It’s September! Students are finally returning to school, trying to figure out whether room 206 is on the first or second or maybe even third floor, turning their heads in every direction in an attempt to read an analog clock, and eagerly composing the perpetual return-to-school essay: What I Did on My Summer Vacation. Do teachers really assign this topic? I do not recall ever once being asked to write about what I did on my summer vacation. I remember being told not to fill my Language Arts journal with Beach Boys lyrics but instead my own original thoughts. Nobody wanted to know about my summers, though, and I consequently feel deprived. Even as an adult, when people ask, “How was your summer?” I respond, “Pretty good.” And you know what? They accept that! They don’t beg for details about what I did or what I saw or what I thought or anything substantial like that because apparently I’m not as fascinating to the rest of the world as I am to myself. Lacking original thought (still), let’s talk about what I did on my summer vacation.
Not update this blog, obviously. Mainly because I didn’t really read or watch anything of value or anything that provoked thought or inspired love (and obsession) as much as Love and Mercy did. Speaking of Love and Mercy, I think I saw it a total of four times. Maybe five. I’m not sure. I quit counting after I ran out of fingers, and I think I only have ten of those. I am sure of a few things, though: Love and Mercy is the best movie of the year, Love and Mercy is the only movie that matters, Paul Dano deserves an Oscar, and it comes out on DVD on Tuesday (tomorrow!), and I’ve already pre-ordered a copy for every member of the family. Merry Christmas.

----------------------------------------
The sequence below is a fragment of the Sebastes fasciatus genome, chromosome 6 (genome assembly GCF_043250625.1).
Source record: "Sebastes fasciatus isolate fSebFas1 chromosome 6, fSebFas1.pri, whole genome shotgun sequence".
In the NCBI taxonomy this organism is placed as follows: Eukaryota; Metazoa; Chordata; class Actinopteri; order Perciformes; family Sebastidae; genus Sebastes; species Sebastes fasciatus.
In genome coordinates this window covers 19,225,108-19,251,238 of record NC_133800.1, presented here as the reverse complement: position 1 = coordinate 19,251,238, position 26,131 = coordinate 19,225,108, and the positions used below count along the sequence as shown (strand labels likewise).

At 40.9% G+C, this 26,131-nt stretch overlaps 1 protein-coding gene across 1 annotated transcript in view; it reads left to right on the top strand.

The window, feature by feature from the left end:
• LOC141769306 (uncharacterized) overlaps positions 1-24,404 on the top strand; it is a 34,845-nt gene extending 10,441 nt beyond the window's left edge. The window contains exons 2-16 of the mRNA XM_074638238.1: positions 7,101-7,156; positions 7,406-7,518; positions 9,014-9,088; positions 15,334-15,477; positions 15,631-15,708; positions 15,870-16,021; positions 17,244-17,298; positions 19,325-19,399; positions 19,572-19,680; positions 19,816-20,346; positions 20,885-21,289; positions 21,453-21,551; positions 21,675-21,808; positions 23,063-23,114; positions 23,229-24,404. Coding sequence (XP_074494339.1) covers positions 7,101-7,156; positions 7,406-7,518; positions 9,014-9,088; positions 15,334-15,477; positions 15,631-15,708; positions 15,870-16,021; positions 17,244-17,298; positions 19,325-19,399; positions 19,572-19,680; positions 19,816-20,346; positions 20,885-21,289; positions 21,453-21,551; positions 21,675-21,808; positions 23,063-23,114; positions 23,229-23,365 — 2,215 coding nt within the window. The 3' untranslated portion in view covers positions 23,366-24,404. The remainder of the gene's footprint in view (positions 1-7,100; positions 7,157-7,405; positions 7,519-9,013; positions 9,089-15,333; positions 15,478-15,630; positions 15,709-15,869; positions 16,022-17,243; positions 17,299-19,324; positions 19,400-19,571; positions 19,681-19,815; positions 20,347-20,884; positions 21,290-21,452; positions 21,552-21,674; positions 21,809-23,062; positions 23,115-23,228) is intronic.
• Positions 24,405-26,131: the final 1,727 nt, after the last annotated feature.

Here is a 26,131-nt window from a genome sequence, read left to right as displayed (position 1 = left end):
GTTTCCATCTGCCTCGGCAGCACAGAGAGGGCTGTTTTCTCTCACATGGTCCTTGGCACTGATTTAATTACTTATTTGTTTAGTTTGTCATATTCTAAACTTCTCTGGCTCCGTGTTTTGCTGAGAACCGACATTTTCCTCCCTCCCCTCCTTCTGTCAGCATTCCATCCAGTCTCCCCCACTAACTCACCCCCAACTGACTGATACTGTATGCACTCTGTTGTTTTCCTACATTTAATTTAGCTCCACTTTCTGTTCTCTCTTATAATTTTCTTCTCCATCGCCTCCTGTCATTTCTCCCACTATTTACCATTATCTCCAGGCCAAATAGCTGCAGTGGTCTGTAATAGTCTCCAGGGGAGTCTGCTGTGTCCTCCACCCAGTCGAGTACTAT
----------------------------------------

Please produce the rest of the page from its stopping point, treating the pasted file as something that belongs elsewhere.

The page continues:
Speaking of Paul Dano (who else?), I’m working on a family of popsicle sticks with this guy’s head on them. (See previous post for an explanation of popsicle sticks and men’s heads. I am a well-adjusted, mentally stable, healthy individual. Promise.) I’m slowly working through his filmography, and so far he hasn’t really disappointed me. Except for that one movie where he played a homeless guy. Let’s not talk about that. Let’s not talk at all. Let’s communicate solely by writing messages on a compact spiral notebook because that’s what Dwayne does in Little Miss Sunshine, a film I chose as the subject of my Individuals with Disabilities in Film paper because if there is a way to be graded for being obsessed with Paul Dano, I am going to find it, goshdarnit. A+!
While we’re handing out grades, let’s grade the long-anticipated second novel of Harper Lee, Go Set a Watchman. When I first heard about this new novel from Harper Lee, I was under the mistaken impression that it was actually a new novel by Harper Lee. Wrong, wrong, wrong. Go Set a Watchman, otherwise known as A First Draft of To Kill a Mockingbird In Desperate Need of a Plot and Editor, STAT! Seriously. Whose idea was it to publish this? The whole process of reading and digesting the book was equal parts depressing, confusing, and frustrating. Save your time.